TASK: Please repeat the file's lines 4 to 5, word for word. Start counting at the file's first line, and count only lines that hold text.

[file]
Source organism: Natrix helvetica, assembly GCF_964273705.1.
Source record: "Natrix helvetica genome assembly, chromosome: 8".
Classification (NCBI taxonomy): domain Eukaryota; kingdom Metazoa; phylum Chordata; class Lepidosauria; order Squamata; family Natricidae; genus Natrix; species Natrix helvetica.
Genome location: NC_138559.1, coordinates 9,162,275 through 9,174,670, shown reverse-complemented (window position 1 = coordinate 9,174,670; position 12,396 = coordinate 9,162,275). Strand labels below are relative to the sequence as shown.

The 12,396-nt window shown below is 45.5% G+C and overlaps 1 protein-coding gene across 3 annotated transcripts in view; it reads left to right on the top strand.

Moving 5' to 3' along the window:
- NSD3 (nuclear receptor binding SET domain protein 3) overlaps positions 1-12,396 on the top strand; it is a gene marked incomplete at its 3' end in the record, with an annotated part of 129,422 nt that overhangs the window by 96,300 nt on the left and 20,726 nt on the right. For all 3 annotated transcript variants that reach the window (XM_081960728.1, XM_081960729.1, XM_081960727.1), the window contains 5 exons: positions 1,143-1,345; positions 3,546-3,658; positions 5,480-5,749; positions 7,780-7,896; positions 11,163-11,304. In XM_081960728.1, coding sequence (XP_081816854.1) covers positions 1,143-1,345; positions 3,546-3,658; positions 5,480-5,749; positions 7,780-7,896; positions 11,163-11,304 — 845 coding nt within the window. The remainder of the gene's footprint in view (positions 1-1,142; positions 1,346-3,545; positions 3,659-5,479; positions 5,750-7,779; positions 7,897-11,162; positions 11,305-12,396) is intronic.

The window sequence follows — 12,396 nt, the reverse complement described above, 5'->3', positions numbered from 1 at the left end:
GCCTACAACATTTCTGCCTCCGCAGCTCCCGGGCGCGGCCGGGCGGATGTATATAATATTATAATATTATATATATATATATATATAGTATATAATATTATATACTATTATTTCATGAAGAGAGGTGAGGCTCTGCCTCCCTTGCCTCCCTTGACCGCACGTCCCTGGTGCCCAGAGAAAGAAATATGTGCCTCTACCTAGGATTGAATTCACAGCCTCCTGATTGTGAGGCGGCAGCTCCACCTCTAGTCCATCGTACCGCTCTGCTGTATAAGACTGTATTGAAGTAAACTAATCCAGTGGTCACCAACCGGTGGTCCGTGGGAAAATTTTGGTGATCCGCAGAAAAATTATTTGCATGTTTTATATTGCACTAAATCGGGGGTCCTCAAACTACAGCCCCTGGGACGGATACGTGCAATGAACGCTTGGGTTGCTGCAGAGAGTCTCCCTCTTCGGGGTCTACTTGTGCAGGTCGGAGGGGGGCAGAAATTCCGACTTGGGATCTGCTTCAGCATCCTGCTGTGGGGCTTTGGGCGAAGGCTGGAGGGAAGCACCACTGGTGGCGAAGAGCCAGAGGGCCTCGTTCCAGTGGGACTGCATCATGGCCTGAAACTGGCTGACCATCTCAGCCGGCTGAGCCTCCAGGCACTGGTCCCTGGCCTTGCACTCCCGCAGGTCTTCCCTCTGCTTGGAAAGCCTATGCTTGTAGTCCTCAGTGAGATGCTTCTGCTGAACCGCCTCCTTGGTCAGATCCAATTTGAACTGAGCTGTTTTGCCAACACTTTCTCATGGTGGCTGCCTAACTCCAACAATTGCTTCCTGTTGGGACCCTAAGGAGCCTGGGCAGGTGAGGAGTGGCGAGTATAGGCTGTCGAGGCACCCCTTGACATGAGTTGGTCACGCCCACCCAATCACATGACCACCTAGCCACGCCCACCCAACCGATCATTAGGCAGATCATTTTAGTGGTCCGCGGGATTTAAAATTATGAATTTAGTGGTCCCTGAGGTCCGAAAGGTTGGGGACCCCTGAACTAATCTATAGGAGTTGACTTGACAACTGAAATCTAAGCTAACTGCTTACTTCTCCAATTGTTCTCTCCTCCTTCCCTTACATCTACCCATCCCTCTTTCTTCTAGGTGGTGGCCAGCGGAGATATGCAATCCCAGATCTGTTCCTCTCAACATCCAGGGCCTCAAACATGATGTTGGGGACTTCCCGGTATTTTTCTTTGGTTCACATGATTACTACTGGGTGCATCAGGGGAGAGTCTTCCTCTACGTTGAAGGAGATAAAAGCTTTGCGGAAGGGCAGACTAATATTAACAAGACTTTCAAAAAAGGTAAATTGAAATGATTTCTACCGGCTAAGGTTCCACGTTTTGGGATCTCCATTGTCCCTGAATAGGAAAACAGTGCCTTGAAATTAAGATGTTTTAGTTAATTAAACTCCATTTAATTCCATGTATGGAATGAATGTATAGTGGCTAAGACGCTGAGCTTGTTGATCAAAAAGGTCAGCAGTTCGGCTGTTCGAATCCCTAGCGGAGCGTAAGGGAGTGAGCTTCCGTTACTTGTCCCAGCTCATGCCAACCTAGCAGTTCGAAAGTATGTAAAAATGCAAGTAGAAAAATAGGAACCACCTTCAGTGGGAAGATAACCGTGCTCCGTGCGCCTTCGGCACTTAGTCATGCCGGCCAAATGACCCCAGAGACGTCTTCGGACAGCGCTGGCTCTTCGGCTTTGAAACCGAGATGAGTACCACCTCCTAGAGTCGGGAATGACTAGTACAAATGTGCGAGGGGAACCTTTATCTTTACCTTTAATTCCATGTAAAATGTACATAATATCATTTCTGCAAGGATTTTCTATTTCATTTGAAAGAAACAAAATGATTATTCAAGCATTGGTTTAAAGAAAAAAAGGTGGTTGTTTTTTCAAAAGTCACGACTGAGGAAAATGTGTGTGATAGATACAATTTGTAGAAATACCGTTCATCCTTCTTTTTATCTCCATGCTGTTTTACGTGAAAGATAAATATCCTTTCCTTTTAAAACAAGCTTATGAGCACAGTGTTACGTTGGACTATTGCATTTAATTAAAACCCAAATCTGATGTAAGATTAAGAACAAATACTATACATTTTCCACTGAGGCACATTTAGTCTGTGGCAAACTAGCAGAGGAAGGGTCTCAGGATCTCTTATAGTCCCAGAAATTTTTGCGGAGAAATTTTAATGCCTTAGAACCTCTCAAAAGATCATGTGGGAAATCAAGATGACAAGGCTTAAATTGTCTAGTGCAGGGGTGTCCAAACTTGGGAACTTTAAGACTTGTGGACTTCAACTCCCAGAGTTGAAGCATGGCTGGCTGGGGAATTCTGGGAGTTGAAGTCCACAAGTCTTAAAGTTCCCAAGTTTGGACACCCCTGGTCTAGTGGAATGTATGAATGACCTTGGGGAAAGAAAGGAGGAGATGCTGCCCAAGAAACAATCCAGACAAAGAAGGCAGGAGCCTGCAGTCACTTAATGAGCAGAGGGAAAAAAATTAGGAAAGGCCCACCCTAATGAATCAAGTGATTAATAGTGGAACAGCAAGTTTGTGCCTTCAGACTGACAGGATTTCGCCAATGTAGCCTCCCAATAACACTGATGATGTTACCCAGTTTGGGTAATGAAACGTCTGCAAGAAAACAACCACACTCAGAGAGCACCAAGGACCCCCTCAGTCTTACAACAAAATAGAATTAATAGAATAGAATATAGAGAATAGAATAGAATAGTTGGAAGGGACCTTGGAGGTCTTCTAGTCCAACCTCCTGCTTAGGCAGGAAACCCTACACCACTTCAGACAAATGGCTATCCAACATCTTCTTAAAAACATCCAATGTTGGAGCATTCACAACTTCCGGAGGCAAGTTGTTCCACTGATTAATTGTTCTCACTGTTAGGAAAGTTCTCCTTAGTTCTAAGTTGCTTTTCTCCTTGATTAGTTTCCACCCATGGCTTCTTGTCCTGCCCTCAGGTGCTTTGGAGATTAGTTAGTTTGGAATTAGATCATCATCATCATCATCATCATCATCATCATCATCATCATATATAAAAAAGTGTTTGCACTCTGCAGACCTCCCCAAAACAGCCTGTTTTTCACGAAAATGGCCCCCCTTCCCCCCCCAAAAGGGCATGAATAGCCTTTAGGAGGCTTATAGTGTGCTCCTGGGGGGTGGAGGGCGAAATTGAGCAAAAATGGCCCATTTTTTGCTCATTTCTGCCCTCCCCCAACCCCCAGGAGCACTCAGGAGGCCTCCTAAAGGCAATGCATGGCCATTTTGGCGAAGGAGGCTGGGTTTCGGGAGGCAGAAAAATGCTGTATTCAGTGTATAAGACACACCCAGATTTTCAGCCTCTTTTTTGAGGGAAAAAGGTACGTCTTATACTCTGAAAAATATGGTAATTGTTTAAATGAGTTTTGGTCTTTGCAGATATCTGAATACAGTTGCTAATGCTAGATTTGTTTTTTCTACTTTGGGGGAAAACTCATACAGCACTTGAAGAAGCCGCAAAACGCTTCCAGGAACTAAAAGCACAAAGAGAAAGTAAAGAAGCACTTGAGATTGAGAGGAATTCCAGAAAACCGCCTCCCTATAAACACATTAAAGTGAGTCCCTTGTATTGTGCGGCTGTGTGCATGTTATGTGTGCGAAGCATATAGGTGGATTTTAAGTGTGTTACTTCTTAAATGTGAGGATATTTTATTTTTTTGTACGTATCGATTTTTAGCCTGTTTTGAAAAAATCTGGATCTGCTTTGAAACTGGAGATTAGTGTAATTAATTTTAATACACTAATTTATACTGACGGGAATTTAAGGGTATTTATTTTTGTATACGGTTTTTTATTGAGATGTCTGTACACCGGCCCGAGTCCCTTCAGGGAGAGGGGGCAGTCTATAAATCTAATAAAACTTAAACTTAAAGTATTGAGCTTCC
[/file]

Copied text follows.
Genome location: NC_138559.1, coordinates 9,162,275 through 9,174,670, shown reverse-complemented (window position 1 = coordinate 9,174,670; position 12,396 = coordinate 9,162,275). Strand labels below are relative to the sequence as shown.

The 12,396-nt window shown below is 45.5% G+C and overlaps 1 protein-coding gene across 3 annotated transcripts in view; it reads left to right on the top strand.